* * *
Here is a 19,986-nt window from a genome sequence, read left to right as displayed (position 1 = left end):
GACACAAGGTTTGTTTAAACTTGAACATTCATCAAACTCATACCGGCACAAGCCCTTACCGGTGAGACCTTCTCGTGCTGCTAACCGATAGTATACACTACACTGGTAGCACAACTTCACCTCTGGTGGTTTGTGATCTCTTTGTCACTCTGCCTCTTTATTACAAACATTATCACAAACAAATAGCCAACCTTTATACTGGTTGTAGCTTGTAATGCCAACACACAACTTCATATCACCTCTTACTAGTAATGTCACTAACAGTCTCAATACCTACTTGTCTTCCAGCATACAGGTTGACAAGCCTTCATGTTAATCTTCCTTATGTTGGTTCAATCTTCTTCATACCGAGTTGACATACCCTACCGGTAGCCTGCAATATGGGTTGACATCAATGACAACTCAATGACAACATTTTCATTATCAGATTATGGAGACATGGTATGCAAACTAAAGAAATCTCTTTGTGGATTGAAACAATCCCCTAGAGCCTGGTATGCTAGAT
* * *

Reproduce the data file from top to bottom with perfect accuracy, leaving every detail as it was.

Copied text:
Here is a 19,986-nt window from a genome sequence, read left to right as displayed (position 1 = left end):
GACACAAGGTTTGTTTAAACTTGAACATTCATCAAACTCATACCGGCACAAGCCCTTACCGGTGAGACCTTCTCGTGCTGCTAACCGATAGTATACACTACACTGGTAGCACAACTTCACCTCTGGTGGTTTGTGATCTCTTTGTCACTCTGCCTCTTTATTACAAACATTATCACAAACAAATAGCCAACCTTTATACTGGTTGTAGCTTGTAATGCCAACACACAACTTCATATCACCTCTTACTAGTAATGTCACTAACAGTCTCAATACCTACTTGTCTTCCAGCATACAGGTTGACAAGCCTTCATGTTAATCTTCCTTATGTTGGTTCAATCTTCTTCATACCGAGTTGACATACCCTACCGGTAGCCTGCAATATGGGTTGACATCAATGACAACTCAATGACAACATTTTCATTATCAGATTATGGAGACATGGTATGCAAACTAAAGAAATCTCTTTGTGGATTGAAACAATCCCCTAGAGCCTGGTATGCTAGAT